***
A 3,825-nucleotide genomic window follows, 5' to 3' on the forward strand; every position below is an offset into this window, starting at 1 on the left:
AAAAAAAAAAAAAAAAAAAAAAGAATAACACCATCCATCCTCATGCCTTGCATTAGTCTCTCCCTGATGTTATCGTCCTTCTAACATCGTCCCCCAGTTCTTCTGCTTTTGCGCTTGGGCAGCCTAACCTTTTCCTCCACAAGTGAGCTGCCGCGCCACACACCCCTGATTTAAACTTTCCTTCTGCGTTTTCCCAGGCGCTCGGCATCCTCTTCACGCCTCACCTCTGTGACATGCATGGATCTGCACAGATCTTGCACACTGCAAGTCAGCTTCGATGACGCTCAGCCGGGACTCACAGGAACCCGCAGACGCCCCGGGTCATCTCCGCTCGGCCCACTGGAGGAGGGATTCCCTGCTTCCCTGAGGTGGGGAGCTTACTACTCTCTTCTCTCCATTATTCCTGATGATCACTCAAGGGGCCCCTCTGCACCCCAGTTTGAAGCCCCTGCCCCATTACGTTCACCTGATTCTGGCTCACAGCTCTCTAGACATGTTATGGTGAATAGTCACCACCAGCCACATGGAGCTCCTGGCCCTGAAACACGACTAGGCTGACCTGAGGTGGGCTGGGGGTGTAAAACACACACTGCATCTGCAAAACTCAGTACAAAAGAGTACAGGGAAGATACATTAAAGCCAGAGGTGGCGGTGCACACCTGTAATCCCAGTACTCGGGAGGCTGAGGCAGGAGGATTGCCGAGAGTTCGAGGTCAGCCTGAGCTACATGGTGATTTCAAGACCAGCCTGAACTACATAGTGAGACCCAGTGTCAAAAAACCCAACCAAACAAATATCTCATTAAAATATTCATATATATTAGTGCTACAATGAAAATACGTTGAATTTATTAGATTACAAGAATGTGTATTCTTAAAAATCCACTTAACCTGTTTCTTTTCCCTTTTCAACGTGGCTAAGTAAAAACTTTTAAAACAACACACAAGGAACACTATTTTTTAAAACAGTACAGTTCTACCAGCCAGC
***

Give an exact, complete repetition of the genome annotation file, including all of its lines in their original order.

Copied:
A 3,825-nucleotide genomic window follows, 5' to 3' on the forward strand; every position below is an offset into this window, starting at 1 on the left:
AAAAAAAAAAAAAAAAAAAAAAGAATAACACCATCCATCCTCATGCCTTGCATTAGTCTCTCCCTGATGTTATCGTCCTTCTAACATCGTCCCCCAGTTCTTCTGCTTTTGCGCTTGGGCAGCCTAACCTTTTCCTCCACAAGTGAGCTGCCGCGCCACACACCCCTGATTTAAACTTTCCTTCTGCGTTTTCCCAGGCGCTCGGCATCCTCTTCACGCCTCACCTCTGTGACATGCATGGATCTGCACAGATCTTGCACACTGCAAGTCAGCTTCGATGACGCTCAGCCGGGACTCACAGGAACCCGCAGACGCCCCGGGTCATCTCCGCTCGGCCCACTGGAGGAGGGATTCCCTGCTTCCCTGAGGTGGGGAGCTTACTACTCTCTTCTCTCCATTATTCCTGATGATCACTCAAGGGGCCCCTCTGCACCCCAGTTTGAAGCCCCTGCCCCATTACGTTCACCTGATTCTGGCTCACAGCTCTCTAGACATGTTATGGTGAATAGTCACCACCAGCCACATGGAGCTCCTGGCCCTGAAACACGACTAGGCTGACCTGAGGTGGGCTGGGGGTGTAAAACACACACTGCATCTGCAAAACTCAGTACAAAAGAGTACAGGGAAGATACATTAAAGCCAGAGGTGGCGGTGCACACCTGTAATCCCAGTACTCGGGAGGCTGAGGCAGGAGGATTGCCGAGAGTTCGAGGTCAGCCTGAGCTACATGGTGATTTCAAGACCAGCCTGAACTACATAGTGAGACCCAGTGTCAAAAAACCCAACCAAACAAATATCTCATTAAAATATTCATATATATTAGTGCTACAATGAAAATACGTTGAATTTATTAGATTACAAGAATGTGTATTCTTAAAAATCCACTTAACCTGTTTCTTTTCCCTTTTCAACGTGGCTAAGTAAAAACTTTTAAAACAACACACAAGGAACACTATTTTTTAAAACAGTACAGTTCTACCAGCCAGC